Anyone who works with clay should be aware of the potential hazards associated with ingredients of not only clay in general, but also the individual components of each specific clay or glaze used.
For example, harmless as clay ingredients may seem, some clays contain manganese to achieve a speckled, reduction look in an oxidation firing. But chronic inhalation of manganese has been linked with a degenerative nervous system disease and adverse reproductive effects.
In addition to clay ingredients, one should be aware of the potential side effects of using individual glaze chemicals and various other ingredients and compounds present in the potter's studio. By law, all suppliers of the raw materials used in the clay artist's studio are required to make available Material Safety Data Sheets (MSDS) to anyone who requests them. Each MSDS for a clay or glaze lists all ingredients used, along with potential side effects associated with these materials.
It's especially important for pregnant women to research the materials they use in their studios. Lead, which is extremely toxic, should not be used by a pregnant woman for any reason, as even minute amounts can cause serious birth defects in the developing fetus.
If you or a loved one is pregnant or contemplating pregnancy, there are some important precautions which you/she should take when working with clay.
First, do not work with lead under any circumstances. This substance is a known cause of birth defects, even when ingested in trace amounts. If you have worked with lead in the past, consider having a lead test done before you become pregnant, as this substance accumulates in your system and can affect the unborn baby even if you stop using it before pregnancy.
Arrange for someone else to mix all of your glaze materials and clean your studio during the term of your pregnancy. This is because, as most of us know, the inhalation of glaze chemicalsespecially the heavy metals such as copper and cobaltcan have various adverse effects on your health. Manganese has been proven harmful to the developing fetus. Inhalation of free silica (clay dust) can adversely affect the mother's lungs. Normally, potters wear respirators to prevent inhalation of these toxic substances, but this practice is questionable for pregnant women. A respirator efficient enough to filter out these minute toxic particles greatly restricts the intake of air. Because a pregnant woman's need for oxygen increases due to the fetus's additional needs for oxygen, she needs to inhale more air, so reducing the air intake could be harmful. Inhalation of kiln emissionseven during bisque firingsshould be completely avoided.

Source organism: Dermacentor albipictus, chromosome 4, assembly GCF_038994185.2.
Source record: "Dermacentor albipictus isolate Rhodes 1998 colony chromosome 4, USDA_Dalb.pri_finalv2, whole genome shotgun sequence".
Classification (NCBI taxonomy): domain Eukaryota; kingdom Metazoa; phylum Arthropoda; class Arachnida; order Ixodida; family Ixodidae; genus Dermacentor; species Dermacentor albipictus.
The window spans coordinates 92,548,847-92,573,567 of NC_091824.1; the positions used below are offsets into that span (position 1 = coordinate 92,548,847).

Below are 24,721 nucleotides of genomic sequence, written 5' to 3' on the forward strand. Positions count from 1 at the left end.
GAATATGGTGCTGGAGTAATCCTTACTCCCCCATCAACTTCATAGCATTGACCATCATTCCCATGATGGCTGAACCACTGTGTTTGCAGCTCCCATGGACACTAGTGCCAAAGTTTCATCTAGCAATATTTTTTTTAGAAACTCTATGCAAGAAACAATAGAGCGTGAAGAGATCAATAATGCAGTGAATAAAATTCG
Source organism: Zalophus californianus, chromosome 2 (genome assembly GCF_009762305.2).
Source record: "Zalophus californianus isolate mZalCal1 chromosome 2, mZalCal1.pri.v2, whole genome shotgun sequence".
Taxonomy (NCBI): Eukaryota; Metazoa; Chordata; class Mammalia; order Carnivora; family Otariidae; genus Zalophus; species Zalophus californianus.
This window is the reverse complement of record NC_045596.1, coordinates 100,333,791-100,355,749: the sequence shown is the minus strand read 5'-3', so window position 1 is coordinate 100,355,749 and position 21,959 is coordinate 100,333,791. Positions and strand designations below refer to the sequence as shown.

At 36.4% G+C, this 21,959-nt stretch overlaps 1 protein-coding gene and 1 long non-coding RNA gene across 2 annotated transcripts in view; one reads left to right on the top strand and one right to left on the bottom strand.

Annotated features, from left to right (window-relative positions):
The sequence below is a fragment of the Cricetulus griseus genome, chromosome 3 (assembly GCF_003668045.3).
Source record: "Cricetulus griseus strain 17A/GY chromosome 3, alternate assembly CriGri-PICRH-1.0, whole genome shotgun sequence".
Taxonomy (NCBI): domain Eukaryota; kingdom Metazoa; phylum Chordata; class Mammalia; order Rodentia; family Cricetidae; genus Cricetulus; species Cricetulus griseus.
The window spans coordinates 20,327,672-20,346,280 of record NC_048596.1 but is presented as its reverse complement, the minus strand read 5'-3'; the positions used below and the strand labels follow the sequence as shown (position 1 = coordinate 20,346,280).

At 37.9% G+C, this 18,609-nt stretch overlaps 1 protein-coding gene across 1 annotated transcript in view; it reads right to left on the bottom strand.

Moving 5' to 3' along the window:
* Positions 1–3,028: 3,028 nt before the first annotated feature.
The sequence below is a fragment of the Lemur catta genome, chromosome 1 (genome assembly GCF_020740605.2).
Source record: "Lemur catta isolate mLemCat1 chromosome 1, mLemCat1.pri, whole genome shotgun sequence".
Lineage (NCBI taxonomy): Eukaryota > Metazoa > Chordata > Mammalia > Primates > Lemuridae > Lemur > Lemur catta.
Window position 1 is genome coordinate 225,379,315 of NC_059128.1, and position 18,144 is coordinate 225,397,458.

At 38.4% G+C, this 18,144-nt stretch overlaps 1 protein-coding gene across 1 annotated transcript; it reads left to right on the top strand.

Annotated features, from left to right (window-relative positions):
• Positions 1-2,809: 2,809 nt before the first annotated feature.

It's important to note that a pregnant woman's blood circulation increases by 30-40 percent. This results in an anemic condition which makes her more sensitive to toxins which can be absorbed into the bloodstream. Yet not only is the pregnant woman herself more sensitive, the fetus is at greatest risk of harm.
Just as with most other types of exercise performed regularly before becoming pregnant, OB-Gyns generally agree that wheel-throwing all the way up to childbirth is fine, as long as it's comfortable. The pregnant woman should take breaks more frequently and perform stretching exercises such as "the pelvic tilt" (taught at prepared childbirth classes) to alleviate lower back discomfort. She should ask for assistance when lifting heavy clay boxes, etc., and should refrain from centering huge amounts of clay.
As with any pregnant woman, the expectant potter should consult with with her physician early on, to ensure delivery of a healthy, happy baby.
The term "back-breaking work" could be applied to pottery with little objection, for nearly all of us have suffered some form of discomfort after extended sessions throwing at the wheel, loading and unloading heavy boxes of clay, standing at the slab roller, bending at the wedging table, or shuffling heavy boxes of pots around at trade shows and craft fairs. Complaints of neck and back problems, wrist problems, and carpal tunnel syndrome are common topics discussed among potters...but how do we go about preventing these ailments?
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